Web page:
Afterparty in Memoriam

Submitted into Contest #93 in response to: Write your story about two characters tidying up after a party.... view prompt


American Fiction Inspirational

I plucked the last of the hot pink streamers from the corner of our living room and I let it waver gracefully on the way down, coming to drape over the sofa, spent from the day’s work of gussying up our home for our daughter’s birthday. I stepped down heavily from the step ladder, feeling like I could identify a little bit with the exhausted streamer. Herding a gaggle of children through explosions of sprinkles and forts of birthday presents is no joke.

I looked over at my wife as I pulled the crepe paper from the couch. She was wearily scraping dried buttercream bits from the dining table with one hand and stacking empty cups with another. As I used both of my hands to wrangle this streamer, I marveled at her ability to multitask. I could do it if I wanted to, of course, but sometimes she was like a machine made to optimize her own movements. With a swing of her hand, one task would be done. On the backswing, another task.

Without stopping her work, she asked suddenly, “So, do you think she enjoyed it?”

I thought about it. “I guess so. Nobody cried, nobody died. I think that’s pretty much the best we could have hoped for today.” I gazed around the room at the rest of the decorations yet to be taken down. “Plus, we plastered her favorite things everywhere. I think half of our budget for this was spent on sparkles and unicorns, and I definitely saw her friends going nuts over all that as much as she was.”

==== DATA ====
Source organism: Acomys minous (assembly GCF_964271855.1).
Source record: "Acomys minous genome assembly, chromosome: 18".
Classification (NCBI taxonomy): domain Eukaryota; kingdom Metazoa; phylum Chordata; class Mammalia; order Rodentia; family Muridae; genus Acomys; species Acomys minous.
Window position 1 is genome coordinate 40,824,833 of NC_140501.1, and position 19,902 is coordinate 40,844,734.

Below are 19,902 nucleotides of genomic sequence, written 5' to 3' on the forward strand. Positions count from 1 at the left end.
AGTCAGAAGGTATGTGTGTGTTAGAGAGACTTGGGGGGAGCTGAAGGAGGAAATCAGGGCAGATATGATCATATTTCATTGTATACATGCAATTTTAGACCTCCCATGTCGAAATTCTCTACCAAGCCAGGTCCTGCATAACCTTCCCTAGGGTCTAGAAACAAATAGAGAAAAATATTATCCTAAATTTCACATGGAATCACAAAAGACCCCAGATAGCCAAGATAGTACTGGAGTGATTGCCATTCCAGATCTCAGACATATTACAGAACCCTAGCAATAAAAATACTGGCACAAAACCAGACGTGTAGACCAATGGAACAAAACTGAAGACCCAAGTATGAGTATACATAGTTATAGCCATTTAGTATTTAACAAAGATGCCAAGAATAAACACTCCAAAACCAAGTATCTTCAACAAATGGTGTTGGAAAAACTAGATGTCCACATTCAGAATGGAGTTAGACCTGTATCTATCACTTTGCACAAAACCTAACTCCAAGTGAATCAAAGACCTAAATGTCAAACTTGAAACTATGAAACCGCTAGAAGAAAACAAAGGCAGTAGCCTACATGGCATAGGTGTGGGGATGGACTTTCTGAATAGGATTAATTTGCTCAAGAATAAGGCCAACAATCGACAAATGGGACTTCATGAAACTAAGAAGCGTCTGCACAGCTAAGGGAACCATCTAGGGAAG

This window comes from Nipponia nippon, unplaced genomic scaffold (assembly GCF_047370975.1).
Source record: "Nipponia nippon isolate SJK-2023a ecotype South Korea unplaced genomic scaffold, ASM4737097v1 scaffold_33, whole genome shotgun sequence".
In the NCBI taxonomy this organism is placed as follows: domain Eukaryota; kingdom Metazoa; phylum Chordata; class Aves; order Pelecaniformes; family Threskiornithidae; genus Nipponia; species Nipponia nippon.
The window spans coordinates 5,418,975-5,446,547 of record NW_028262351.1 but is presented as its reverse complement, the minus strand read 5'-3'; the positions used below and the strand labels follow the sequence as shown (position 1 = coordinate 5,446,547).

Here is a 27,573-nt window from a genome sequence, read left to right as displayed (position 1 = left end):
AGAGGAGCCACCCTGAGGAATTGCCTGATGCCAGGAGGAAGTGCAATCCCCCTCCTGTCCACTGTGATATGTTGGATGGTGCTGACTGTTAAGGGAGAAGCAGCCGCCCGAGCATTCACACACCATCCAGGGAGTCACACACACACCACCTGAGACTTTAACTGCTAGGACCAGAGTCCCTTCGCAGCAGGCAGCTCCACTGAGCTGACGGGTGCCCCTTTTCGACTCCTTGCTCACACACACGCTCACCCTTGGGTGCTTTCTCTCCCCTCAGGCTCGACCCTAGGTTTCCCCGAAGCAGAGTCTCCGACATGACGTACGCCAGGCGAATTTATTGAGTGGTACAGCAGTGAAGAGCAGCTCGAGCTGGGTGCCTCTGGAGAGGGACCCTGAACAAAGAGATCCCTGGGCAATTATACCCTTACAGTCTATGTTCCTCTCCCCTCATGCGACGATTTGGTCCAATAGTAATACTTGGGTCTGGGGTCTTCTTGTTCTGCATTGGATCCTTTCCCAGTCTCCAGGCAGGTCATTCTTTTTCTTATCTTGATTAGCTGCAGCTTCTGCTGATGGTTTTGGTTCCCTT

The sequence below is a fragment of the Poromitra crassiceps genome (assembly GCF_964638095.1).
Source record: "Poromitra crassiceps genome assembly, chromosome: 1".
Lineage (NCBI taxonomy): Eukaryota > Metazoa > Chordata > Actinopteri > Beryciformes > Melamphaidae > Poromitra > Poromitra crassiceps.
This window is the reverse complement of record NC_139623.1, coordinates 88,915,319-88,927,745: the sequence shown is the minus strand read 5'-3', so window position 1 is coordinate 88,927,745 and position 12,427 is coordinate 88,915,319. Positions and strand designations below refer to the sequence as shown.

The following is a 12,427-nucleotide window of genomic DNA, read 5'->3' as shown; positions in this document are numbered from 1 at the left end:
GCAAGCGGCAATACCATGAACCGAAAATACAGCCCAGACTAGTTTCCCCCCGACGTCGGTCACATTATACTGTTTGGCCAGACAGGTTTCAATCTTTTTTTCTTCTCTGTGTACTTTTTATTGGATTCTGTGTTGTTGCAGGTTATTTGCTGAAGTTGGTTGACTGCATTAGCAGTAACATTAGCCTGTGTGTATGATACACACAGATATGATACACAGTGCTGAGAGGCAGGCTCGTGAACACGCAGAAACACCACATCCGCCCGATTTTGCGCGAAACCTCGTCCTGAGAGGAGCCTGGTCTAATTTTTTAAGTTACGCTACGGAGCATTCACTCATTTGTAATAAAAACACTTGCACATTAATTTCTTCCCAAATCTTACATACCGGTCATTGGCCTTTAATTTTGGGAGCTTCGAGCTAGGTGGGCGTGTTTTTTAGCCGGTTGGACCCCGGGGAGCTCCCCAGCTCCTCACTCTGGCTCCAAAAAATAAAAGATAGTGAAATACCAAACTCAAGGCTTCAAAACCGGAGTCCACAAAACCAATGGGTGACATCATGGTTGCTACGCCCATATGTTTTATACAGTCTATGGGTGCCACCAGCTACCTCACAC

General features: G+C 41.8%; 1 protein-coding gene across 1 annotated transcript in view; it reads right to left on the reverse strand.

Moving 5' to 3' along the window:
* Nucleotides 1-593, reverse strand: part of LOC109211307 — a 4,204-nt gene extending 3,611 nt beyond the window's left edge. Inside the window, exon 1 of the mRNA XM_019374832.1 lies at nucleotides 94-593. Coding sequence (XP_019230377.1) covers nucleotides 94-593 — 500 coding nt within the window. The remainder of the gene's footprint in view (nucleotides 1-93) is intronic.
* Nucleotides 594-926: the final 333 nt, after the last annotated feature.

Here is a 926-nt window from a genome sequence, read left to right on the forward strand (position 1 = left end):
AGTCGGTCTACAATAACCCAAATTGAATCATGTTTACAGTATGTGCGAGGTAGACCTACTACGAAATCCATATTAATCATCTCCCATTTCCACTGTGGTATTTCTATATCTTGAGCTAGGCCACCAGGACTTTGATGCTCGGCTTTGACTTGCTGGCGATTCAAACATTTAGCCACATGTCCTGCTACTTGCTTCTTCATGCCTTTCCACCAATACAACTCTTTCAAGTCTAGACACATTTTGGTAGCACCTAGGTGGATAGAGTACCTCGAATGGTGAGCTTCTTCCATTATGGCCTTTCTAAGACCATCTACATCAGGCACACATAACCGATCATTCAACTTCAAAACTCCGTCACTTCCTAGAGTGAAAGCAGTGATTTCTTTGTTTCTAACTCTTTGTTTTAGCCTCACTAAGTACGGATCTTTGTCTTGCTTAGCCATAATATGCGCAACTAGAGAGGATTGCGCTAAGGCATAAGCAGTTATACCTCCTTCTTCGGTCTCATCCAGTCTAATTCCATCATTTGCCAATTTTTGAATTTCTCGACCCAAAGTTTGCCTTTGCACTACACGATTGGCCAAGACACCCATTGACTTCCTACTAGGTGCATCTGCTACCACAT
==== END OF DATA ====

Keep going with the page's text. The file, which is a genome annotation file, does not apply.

“I think so, too,” she chuckled, depositing uneaten frosting scraps into one of the empty cups. “One of them asked if she could take one of those little table centerpieces home. The ones with the unicorns in tutus,” she added in mock dramatic flair, returning to chip away at the hardened sugar.

“What did Rielle say?”

“I could tell that she thought hard about it. It is a unicorn in a tutu, after all.” She paused her buttercream scraping. “But then she saw me watching, so I shrugged at her before she asked. I wanted to see what her choice would be.”


“She gave the centerpiece away,” she said with real pride this time, gesturing to the empty spot left by the decoration we would not have to clean up anymore. I grinned to myself as I stuffed the discarded streamers into the trash.

“She’s got a generous spirit already,” I agreed as I found a discarded fork sticking out from under the couch. It must have been flung during one of the many separate frenzies that happened that day.

“Yes—it’s wonderful to see.” I felt something change in her across the room and looked up. She had stopped clearing the dining table and just stared at one of the chairs. His chair. I could tell where her mind had gone. I set the trash bag down so as not to spook her and walked swiftly to her side. As I grabbed her hand, she blinked a few times, like an illusion had been lifted from her eyes. She blankly reached for the sticky stack of used punch cups, but I took that hand, too.

“Are you ok?”

“Yes. No. I tried to prepare for this so that Rielle could just have this day all about her. She’s been through as much as we have, and she’s still a little girl. Silas, she’s still so young…” She trailed off and glanced back at the chair. “I can still see him sitting there, for dinner. Pretending he’s not enjoying the smell of what I made enough to make him practically drool.” She laughed breathlessly, “He loved my cooking so much.” Her hands clenched a little more inside mine.